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Canine Leptospirosis-What You Need to Know

: Christie Roening, for TAP

Leptospirosis can be a serious, HIGHLY contagious, potentially lethal disease that could harm your beloved pup! San Diego is experiencing an outbreak of leptospirosis through doggie daycares, dog parks, and other dog hangouts. Read on for important information regarding causes, signs and treatment. 

Of course, you should ALWAYS CONSULT YOUR VET IMMEDIATELY if you suspect a lepto infection or want to know if the vaccine is right for your pet!

What is Leptospirosis?

Leptospirosis is an infectious disease caused by leptospira bacteria that can cause major damage to the kidneys and liver, and may be fatal. Leptospira is found in warm, moist soil, marshes, and stagnant water. The bacteria prefers warm climates with significant rainfall, although the bacteria can live anywhere. 

Leptospirosis is zoonotic, meaning transmission is possible from animals to humans. However, contracting an infection from an animal is uncommon, be aware that it has and can happen!

Causes of Infection

Dogs typically get leptospirosis through direct contact with another infected animal’s urine, such as from wildlife, rodents and other dogs. Open sores and cuts can increase the spread. 

Other risk factors include swimming in or drinking infected water or mud, eating a wild carcass with leptospira and a bite from an infected animal. 

Signs of Infection

Some dogs are asymptomatic or show mild signs when infected with leptospirosis. However, some dogs also develop serious symptoms that must be treated as soon as possible. The infection can develop rapidly and become fatal. Here are signs to look for with your pup:

  • Dehydration
  • Depression
  • Diarrhea
  • Excess fluid accumulation in abdomen
  • Extreme thirst
  • Eye inflammation
  • Fever
  • Jaundice (yellowing of skin and mucous membranes)
  • Lethargy
  • Nosebleeds
  • Swollen legs
  • Urination frequency changes
  • Vomiting

If you notice ANY of the above signs, contact your vet ASAP! Your vet will run diagnostic tests such as a physical exam, blood draws for blood counts, bacterial cultures, imaging, antibody tests, or other tests to determine an accurate diagnosis and infection level.

Treatment and Prevention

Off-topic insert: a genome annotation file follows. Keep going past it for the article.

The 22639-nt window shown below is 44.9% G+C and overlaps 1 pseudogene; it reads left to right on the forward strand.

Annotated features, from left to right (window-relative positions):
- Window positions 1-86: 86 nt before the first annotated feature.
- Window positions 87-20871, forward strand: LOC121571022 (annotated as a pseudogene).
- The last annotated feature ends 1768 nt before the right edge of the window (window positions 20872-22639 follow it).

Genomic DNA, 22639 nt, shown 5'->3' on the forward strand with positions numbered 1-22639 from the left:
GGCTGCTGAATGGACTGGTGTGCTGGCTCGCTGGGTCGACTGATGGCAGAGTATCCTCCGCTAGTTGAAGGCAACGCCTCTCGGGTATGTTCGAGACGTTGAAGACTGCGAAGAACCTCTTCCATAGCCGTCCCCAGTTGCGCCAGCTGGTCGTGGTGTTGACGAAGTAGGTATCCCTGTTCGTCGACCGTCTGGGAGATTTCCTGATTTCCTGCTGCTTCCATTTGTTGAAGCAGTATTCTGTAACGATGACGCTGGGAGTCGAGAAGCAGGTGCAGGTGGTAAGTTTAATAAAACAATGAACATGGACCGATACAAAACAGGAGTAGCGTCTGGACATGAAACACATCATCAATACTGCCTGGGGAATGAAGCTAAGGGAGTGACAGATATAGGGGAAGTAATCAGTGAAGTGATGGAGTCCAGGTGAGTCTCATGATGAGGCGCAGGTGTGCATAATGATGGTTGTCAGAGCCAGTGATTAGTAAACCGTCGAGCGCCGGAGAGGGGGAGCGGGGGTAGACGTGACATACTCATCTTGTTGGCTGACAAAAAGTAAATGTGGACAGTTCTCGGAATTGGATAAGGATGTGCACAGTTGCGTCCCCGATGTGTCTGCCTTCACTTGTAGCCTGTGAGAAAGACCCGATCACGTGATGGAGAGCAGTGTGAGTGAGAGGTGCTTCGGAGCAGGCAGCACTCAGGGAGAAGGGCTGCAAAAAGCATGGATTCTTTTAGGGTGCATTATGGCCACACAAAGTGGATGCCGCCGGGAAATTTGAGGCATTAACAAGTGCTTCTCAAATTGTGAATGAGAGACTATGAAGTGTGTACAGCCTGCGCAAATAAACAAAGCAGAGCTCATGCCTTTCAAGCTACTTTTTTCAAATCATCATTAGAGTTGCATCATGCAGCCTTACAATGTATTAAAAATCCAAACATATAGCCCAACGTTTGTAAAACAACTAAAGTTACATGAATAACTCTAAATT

Leptospirosis can usually be treated effectively, when caught early enough. Antibiotics are the most common treatment and are administered in two phases. The first phase eliminates the acute infection (most serious). The second phase stamps out the low-grade infection, found in 

carrier dogs. Other treatments might also be implemented such as for dehydration and vomiting.

While treating your pup, it’s important to adhere to the following:

  • Administer all medications as directed by your vet
  • Avoid contact with your dog’s urine; if your dog urinates in the house, wear gloves and clean as soon as possible to prevent exposure
  • Lead your dog away from standing water or other areas where people and other dogs gather
  • Wash your hands and home surfaces frequently (this sounds familiar in 2020!)

Severe cases of kidney or liver damage may require hospitalization. Intravenous fluid treatment and other therapies may be needed urgently.


Keeping your distance from ALL people, ALL dogs, every, single body of standing water at all times is impossible and is not conducive for a happy, healthy, thriving dog. Vaccination can help prevent infection and relieve anxiety when out and about with your pup. Of course, even if vaccinated, avoid known areas where transmission has occurred.

Leptospirosis vaccines have been available since the 1970’s, though they are not commonly included with recurrent canine vaccines. The vaccine must be administered every 12 months. Many vets, especially in the San Diego area, are beginning to include the Leptospirosis vaccine as a common core shot, due to the increasing transmissions. 

Many strains of leptospirosis exist, therefore the vaccine is not 100% effective, though the most common strains are covered. Myths have been circulating for a few years about vaccinating against canine leptospirosis, that simply have no evidence to back the theories. As with any vaccination, there is a small risk of adverse reaction, but the pros largely outweigh the cons when your pup’s health is at stake! Check out AZVMA Leptospirosis Vaccine Myths for more information. 

Any dog breed, size and age can contract this vicious, easily transmissible disease. Education and close communication with your vet can help prevent or treat your furbaby quickly and efficiently. 


Leptospirosis, American Veterinary Medical Association

PetMD, Leptospirosis in Dogs

Today’s Veterinary Nurse – Leptospirosis in Dogs